Excuses. They’ve run thick since Sunday, all trying to brush aside the Cleveland Browns’ latest debacle. A 23-16 loss to the one-win Jets. But their offensive line was missing two starters. But they placed their top four wide receivers on the COVID-19 list on Saturday, delaying the plane to New York by four hours. But they were missing two linebackers, then two got injured during the game. But, but, but….
The apologizes and evasiveness from fans, sportswriters, and members of the organization have prevailed since the move in 1995. There’s always a reason, a unique set of circumstances that befalls the Browns. Whether the referees conspired, or the league, or the announcers, someone has been out for the Cleveland Browns. To bury them. Forget about poor management, coaching, or terrible players. They aren’t at fault. Everyone else is.
It’s time it ended. Division titles, playoff games, and Super Bowls are collected by those overcoming adversity, not teams using it to cover their own mistakes. Teams across the league have dealt with players missing time for COVID, games being rescheduled, injuries by key players, poor calls by refs, etc. These hardships steel strong franchises, strengthening them, preparing them for tougher conditions in January and February. This Browns team is young, and first year head coach Kevin Stefanski doesn’t seem the type to use this week’s tribulations as an excuse. But he can’t allow the team to, either. He brushed aside the media’s questions surrounding the bombs dropped on him Saturday and he must continue to do so with the media and in the locker room.
Leaders rally during hard conditions. Baker Mayfield faced the toughest on Sunday. Timing is key in the passing game, and without his top four wideouts, Mayfield struggled. His passes were inaccurate, and his receivers were often slow into and out of their routes, causing timing issues. The running game, 3rd ranked in the NFL, did him no favors, either. Nick Chubb and Kareem Hunt combined for 39 yards on the ground against the 29th rated defense in the league. Not good enough.
Austin Hooper dropped three crucial catches, two on third downs and one in the end zone. A Pro Bowler in each of the last two seasons, Hooper’s no show Sunday was disastrous. And the defense. The Achilles heel all season, the offense has overpowered most opponents, rendering Cleveland’s weak link an afterthought. Sunday’s game was an example of why this iteration shouldn’t be trusted in big games. The secondary blew coverages on all three Jet touchdown passes and allowed 131 yards rushing to a team averaging just over 100. Only Sam Darnold’s inaccuracy and hesitancy in the pocket prevented New York from scoring more. Misdirection worked well for the Jets on Sunday. Two of the three touchdown passes moved the Browns D in one direction before throwing the ball to the other, and New York hurt Cleveland with screens. A poor showing against the worst rated offense in the NFL.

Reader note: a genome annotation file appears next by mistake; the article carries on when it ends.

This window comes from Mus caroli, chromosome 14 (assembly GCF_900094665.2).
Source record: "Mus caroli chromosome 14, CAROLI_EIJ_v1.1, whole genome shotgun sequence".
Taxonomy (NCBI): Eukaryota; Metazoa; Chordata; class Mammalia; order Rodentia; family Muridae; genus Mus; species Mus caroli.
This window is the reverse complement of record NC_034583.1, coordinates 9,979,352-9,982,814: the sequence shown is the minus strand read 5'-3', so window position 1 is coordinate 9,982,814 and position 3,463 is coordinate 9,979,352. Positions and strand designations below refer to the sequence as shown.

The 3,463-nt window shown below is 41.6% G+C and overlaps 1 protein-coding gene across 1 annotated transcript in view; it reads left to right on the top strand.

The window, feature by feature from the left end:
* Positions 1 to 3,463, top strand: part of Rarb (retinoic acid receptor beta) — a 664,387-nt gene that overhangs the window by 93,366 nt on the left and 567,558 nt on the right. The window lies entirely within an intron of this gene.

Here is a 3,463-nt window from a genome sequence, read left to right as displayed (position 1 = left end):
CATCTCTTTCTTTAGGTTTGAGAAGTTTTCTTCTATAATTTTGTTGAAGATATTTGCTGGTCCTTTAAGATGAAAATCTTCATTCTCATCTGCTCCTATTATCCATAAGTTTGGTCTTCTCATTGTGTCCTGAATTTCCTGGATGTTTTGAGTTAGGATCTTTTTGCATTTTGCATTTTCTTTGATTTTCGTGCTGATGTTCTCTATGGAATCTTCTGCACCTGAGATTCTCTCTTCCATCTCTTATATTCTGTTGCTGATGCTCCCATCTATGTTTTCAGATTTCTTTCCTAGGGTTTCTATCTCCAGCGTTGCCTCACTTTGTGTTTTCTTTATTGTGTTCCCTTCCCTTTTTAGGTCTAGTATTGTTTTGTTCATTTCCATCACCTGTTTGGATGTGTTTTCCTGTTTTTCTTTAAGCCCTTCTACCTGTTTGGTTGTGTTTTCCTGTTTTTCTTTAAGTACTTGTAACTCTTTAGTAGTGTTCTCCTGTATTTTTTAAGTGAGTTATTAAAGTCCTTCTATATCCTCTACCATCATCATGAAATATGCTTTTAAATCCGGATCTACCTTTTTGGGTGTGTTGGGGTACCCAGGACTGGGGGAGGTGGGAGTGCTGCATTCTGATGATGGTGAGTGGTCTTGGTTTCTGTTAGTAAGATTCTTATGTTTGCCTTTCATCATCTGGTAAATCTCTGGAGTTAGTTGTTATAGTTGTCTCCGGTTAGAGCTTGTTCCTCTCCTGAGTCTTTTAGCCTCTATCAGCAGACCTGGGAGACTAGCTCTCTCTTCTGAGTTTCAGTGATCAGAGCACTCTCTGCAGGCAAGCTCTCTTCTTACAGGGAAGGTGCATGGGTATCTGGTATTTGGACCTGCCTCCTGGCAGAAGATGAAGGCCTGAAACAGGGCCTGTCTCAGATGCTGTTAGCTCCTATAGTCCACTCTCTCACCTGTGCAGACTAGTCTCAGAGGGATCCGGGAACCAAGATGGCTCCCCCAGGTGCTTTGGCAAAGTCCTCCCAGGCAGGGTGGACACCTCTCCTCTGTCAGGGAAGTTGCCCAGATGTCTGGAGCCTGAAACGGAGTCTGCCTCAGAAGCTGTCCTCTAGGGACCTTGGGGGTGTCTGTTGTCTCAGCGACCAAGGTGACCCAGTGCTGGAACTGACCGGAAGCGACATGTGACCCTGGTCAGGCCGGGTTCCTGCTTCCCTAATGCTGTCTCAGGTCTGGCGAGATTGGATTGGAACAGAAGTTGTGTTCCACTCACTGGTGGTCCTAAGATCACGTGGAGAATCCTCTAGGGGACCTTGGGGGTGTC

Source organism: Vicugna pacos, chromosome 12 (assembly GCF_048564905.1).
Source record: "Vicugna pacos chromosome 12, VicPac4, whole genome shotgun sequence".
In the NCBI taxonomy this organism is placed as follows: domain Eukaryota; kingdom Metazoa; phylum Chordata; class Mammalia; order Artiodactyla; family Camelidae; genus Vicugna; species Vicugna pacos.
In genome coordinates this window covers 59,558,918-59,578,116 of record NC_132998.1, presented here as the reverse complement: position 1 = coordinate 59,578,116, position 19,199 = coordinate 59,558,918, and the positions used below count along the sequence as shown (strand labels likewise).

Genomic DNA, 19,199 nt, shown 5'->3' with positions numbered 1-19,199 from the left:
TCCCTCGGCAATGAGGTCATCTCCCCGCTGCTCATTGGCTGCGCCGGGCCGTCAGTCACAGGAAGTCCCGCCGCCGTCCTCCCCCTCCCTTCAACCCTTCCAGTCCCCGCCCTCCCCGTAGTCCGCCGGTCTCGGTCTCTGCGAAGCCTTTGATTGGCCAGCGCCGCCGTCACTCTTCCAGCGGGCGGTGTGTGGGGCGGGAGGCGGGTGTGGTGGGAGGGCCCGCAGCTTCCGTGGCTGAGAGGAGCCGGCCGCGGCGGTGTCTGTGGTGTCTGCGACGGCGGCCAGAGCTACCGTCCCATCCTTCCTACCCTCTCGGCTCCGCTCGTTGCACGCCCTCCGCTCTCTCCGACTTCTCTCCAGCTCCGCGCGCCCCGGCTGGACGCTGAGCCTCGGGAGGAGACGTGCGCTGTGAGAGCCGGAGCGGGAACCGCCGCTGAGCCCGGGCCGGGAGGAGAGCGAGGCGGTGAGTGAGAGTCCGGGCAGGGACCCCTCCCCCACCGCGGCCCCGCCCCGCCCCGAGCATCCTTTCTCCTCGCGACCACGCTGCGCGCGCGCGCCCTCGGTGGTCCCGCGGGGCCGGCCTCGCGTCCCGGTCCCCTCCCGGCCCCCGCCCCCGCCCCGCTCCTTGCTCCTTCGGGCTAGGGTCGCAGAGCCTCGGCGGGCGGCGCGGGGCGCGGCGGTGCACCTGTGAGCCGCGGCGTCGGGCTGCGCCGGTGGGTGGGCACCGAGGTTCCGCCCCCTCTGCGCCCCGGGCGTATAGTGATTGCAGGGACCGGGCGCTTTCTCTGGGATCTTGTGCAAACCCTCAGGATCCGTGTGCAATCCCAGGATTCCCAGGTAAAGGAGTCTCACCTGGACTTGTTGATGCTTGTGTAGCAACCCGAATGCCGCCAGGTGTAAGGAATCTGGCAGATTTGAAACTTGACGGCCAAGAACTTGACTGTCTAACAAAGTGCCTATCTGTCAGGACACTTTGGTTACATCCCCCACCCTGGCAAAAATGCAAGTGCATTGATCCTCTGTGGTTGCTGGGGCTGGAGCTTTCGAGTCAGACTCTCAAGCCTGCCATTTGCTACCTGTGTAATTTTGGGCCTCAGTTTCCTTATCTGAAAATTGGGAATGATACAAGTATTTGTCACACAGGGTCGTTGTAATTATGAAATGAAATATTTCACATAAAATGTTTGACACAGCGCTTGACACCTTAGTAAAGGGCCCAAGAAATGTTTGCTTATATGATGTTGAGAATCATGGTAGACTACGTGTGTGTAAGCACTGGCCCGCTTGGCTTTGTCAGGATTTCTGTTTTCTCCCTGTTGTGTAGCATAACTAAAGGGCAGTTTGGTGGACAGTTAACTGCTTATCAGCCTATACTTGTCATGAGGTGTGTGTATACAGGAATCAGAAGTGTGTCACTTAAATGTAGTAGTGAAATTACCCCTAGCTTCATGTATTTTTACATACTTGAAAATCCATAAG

Forget about who wasn’t there. Baker Mayfield is the leader of the franchise, the reason the future is bright. Regardless of how large the final number is, he’s set to sign a monstrous contract extension either this summer or next. He can’t fumble three times and lose two of them in a playoff clinching game, however. His last miscue on 4th and 1 from the Jet 16 occurred with no defender getting a hand on the ball, just jarring Mayfield enough for it to come loose. It isn’t good enough. Blame the play on the field. If they are to break the 17 year playoff drought, the Browns have to do it on the field, regardless of any outside influences. Losers whine about what they can’t control. Winners use it to build their resolve.
Fitting that it comes down to the Steelers. A win Sunday against their rival and Cleveland is in the playoffs for the first time since 2003. Pittsburgh ended their three game slide at home against the Colts on Sunday, clinching the AFC North and looking more like the team that started 11-0 in the second half. Ben Roethlisberger isn’t playing Sunday. Mason Rudolph is. Rudolph isn’t good, and his history with the Browns and Myles Garrett will keep talk shows busy all week. Forget about the soap opera element to this one. The Browns have to beat the Steelers, an arduous task regardless of the quarterback.
Pittsburgh is a bad match-up for the Browns. Baker Mayfield struggles under pressure. The Steelers have the highest sack percentage and blitz rate in the league. They’ve become more susceptible against the run (106 yards per game, 9th), but remain stingy on opposing running backs. Nick Chubb missed the first game these two played. Kareem Hunt and Dontrell Hillard combined for 69 yards. They sacked Mayfield four times, and he threw two picks, one for a touchdown. The Steeler defense has returned to earth from their otherworldly start, but they take away the things Cleveland does best. Expect a low-scoring game.
Roethlisberger’s absence won’t change what Pittsburgh wants to do on offense. Their plan all season has been to throw short and quick, getting the football into the hands of JuJu Smith-Schuster, Chase Claypool, James Washington, and Diontae Johnson early, allowing them to make plays. They’ll do the same Sunday to blunt the Browns’ pass rush. Cleveland’s secondary and linebackers have struggled all season. They need to tackle well (something they haven’t done all season) to stop the Steeler offense. Pittsburgh can’t run the ball; all efforts on defense should focus on the short passing game.
The Jet loss was the last twenty years of Browns football. Mason Rudolph starting is fortuitous, he’s not a NFL caliber quarterback. But it’s the Steelers, a franchise that has haunted the Browns for 25 years. The last time the Browns made the playoffs, they led the Steelers 24-7 in the third quarter and 33-21 with 10 minutes left in Pittsburgh before choking away the victory, losing 36-33 after Chris Fuamatu-Ma’afala scored with 54 seconds remaining. The time before, in 1995, Cleveland lost in Pittsburgh 29-9, blown out of the AFC playoffs after defeating Bill Parcells and the New England Patriots the week before. To get back, they must beat the team who’s knocked them down, beaten and bloodied, for three decades. Are these Browns any different?